Oncothermia mechanizmusának feltárása
Egy magyar kutatócsoport feltárta az Oncothermia mechanizmusát és molekuláris hátterét, amit az International Journal of Molecular Sciences által publikált cikkben részleteznek, angol nyelvű absztraktra lejjebb olvasható. Gratulálunk a szerzőknek!
Modulated Electro-Hyperthermia-Induced Tumor Damage Mechanisms Revealed in Cancer Models
Authors: Tibor Krenacs, Nora Meggyeshazi, Gertrud Forika, Eva Kiss, Peter Hamar, Tamas Szekely and Tamas Vancsik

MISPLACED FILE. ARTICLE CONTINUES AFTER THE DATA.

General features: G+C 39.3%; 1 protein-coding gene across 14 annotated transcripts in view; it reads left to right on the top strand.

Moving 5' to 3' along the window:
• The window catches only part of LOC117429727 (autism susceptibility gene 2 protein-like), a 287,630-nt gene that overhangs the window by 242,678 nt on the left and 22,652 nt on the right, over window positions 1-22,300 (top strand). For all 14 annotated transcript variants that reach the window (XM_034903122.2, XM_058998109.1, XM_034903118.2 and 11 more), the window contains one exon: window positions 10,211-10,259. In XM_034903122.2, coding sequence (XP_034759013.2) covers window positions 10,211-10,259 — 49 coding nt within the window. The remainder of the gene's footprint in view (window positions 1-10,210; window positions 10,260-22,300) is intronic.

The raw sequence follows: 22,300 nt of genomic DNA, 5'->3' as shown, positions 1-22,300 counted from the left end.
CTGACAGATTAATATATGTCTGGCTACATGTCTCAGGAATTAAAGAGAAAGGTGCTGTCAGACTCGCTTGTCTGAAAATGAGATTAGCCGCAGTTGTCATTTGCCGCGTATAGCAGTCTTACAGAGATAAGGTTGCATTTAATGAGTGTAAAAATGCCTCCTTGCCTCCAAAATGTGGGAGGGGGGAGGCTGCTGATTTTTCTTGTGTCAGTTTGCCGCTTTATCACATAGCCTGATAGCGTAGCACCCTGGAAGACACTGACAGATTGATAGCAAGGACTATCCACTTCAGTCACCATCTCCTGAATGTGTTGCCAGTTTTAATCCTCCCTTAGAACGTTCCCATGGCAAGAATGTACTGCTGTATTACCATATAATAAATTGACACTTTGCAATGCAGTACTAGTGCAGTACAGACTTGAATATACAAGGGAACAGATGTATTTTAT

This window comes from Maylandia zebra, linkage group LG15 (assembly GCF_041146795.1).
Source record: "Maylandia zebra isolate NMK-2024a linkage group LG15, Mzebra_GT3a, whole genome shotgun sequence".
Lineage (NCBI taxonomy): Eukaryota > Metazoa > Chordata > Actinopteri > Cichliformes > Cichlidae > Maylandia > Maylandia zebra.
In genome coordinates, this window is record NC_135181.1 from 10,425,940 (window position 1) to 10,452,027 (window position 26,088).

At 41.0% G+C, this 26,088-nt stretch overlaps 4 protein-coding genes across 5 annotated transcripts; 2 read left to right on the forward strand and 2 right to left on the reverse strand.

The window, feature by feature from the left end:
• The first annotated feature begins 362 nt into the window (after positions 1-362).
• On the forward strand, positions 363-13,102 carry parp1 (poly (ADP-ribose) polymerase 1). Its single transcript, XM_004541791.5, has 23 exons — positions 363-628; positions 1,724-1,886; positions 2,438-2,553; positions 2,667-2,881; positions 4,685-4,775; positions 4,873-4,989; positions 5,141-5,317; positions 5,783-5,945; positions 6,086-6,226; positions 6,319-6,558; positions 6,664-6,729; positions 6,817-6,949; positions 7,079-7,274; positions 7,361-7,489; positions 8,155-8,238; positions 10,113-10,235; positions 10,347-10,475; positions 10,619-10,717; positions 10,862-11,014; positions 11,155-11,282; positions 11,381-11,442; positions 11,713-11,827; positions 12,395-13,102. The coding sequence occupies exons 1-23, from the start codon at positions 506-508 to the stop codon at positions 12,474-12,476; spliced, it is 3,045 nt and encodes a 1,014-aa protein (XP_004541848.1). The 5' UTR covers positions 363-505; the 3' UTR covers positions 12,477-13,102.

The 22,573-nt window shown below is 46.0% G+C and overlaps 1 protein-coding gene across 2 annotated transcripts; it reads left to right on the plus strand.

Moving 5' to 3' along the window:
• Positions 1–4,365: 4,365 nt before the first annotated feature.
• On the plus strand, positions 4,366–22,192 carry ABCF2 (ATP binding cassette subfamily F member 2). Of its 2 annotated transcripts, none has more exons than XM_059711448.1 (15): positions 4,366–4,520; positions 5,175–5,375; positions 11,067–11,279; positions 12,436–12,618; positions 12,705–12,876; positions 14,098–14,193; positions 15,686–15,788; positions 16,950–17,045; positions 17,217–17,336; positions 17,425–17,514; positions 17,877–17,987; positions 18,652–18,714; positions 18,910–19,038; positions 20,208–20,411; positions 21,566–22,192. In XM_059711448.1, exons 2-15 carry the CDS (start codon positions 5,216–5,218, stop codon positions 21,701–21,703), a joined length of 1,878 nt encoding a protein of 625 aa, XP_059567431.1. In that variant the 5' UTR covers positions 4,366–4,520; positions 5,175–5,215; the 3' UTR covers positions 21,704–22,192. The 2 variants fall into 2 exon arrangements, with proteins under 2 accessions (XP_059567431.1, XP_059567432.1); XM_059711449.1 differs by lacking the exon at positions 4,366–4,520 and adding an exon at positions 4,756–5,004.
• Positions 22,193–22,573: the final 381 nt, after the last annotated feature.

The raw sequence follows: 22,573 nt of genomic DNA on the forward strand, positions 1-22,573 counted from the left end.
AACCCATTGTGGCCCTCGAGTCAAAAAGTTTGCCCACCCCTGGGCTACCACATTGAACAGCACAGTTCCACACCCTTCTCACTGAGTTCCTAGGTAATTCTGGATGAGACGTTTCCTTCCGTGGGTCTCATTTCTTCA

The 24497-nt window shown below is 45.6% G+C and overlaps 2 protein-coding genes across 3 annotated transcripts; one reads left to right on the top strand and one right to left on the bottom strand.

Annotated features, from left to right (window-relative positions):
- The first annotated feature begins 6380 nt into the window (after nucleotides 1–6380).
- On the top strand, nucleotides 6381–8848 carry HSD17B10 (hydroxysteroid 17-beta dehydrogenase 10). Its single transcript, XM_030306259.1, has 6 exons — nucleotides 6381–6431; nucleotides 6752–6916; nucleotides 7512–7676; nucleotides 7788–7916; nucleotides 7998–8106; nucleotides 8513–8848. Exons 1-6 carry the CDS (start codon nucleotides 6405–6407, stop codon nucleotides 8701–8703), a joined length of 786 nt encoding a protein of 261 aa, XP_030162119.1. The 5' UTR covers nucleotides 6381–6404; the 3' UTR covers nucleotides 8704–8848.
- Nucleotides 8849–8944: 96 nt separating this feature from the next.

Abstract: The benefits of high-fever range hyperthermia have been utilized in medicine from the Ancient Greek culture to the present day. Amplitude-modulated electro-hyperthermia, induced by a 13.56 MHz radiofrequency current (mEHT, or Oncothermia), has been an emerging means of delivering loco-regional clinical hyperthermia as a complementary of radiation-, chemo-, and molecular targeted oncotherapy. This unique treatment exploits the metabolic shift in cancer, resulting in elevated oxidative glycolysis (Warburg effect), ion concentration, and electric conductivity. These promote the enrichment of electric fields and induce heat (controlled at 42 °C), as well as ion fluxes and disequilibrium through tumor cell membrane channels. By now, accumulating preclinical studies using in vitro and in vivo models of different cancer types have revealed details of the mechanism and molecular background of the oncoreductive effects of mEHT monotherapy. These include the induction of DNA double-strand breaks, irreversible heath and cell stress, and programmed cells death; the upregulation of molecular chaperones and damage (DAMP) signaling, which may contribute to a secondary immunogenic tumor cell death. In combination therapies, mEHT proved to be a good chemosensitizer through increasing drug uptake and tumor reductive effects, as well as a good radiosensitizer by downregulating hypoxia-related target genes. Recently, immune stimulation or intratumoral antigen-presenting dendritic cell injection have been able to extend the impact of local mEHT into a systemic “abscopal” effect. The complex network of pathways emerging from the published mEHT experiments has not been overviewed and arranged yet into a framework to reveal links between the pieces of the “puzzle”. In this paper, we review the mEHT-related damage mechanisms published in tumor models, which may allow some geno-/phenotype treatment efficiency correlations to be exploited both in further research and for more rational clinical treatment planning when mEHT is involved in combination therapies.